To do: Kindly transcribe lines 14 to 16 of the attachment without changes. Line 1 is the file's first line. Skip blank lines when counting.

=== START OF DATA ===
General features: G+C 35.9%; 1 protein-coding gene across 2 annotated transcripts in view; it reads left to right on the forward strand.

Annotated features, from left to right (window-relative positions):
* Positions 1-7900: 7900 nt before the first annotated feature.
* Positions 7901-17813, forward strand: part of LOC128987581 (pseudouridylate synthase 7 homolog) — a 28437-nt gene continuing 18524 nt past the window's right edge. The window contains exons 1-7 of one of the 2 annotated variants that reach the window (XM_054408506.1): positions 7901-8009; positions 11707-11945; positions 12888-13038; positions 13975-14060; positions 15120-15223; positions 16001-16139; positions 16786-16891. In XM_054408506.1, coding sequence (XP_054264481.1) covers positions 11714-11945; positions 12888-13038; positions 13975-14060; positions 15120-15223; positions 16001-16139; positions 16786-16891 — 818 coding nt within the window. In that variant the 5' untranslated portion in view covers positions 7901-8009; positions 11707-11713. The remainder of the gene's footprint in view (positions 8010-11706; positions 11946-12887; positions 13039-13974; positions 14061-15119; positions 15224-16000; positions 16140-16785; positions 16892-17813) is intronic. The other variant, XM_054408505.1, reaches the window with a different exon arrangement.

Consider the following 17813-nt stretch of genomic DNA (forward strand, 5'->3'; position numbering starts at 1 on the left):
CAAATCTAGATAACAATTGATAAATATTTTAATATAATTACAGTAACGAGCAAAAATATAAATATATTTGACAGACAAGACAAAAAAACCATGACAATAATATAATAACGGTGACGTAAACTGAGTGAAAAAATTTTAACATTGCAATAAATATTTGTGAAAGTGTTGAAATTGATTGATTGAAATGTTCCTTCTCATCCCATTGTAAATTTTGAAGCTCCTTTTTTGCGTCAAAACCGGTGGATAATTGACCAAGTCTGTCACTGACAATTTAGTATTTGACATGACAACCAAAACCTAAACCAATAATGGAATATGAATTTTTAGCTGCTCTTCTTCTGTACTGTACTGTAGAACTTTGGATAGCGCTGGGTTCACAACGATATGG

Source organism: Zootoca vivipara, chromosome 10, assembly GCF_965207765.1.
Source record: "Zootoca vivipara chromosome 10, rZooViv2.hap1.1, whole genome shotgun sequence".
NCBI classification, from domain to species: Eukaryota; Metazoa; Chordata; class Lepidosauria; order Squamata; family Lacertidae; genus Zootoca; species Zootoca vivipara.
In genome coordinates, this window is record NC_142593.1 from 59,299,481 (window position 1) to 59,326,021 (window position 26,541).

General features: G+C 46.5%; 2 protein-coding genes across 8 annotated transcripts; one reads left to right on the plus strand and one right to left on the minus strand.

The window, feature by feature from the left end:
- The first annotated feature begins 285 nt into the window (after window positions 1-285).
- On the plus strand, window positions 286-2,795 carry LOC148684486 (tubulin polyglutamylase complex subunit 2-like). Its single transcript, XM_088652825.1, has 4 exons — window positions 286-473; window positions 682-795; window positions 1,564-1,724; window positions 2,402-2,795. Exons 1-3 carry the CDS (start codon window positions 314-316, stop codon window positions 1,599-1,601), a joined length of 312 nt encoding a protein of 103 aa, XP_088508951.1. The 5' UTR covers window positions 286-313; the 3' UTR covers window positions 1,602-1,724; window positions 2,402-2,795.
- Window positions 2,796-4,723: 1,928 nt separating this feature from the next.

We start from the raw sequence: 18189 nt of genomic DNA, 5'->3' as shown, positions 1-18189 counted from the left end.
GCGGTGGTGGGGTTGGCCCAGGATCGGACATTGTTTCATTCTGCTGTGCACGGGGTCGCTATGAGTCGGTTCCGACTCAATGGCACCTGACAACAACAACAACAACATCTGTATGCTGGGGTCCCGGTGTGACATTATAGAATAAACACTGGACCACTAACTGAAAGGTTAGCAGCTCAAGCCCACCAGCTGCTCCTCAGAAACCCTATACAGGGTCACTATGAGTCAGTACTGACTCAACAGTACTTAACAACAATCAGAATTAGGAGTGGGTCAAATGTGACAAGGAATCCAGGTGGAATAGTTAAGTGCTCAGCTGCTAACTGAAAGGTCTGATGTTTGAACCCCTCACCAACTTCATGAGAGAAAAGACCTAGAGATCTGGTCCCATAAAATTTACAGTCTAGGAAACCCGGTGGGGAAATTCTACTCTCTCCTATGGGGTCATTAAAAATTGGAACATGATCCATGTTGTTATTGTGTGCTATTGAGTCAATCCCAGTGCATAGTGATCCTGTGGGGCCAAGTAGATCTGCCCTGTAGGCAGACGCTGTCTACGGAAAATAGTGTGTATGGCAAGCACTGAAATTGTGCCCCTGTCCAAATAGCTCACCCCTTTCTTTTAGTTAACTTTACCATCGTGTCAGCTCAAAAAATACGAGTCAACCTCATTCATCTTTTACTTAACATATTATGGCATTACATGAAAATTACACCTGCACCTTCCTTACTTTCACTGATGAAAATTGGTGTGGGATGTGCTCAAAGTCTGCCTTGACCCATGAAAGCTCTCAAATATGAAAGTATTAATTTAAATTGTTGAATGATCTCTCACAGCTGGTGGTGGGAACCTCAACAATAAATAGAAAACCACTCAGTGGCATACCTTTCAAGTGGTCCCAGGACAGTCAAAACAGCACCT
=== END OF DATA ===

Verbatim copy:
- On the plus strand, window positions 286-2,795 carry LOC148684486 (tubulin polyglutamylase complex subunit 2-like). Its single transcript, XM_088652825.1, has 4 exons — window positions 286-473; window positions 682-795; window positions 1,564-1,724; window positions 2,402-2,795. Exons 1-3 carry the CDS (start codon window positions 314-316, stop codon window positions 1,599-1,601), a joined length of 312 nt encoding a protein of 103 aa, XP_088508951.1. The 5' UTR covers window positions 286-313; the 3' UTR covers window positions 1,602-1,724; window positions 2,402-2,795.
- Window positions 2,796-4,723: 1,928 nt separating this feature from the next.

We start from the raw sequence: 18189 nt of genomic DNA, 5'->3' as shown, positions 1-18189 counted from the left end.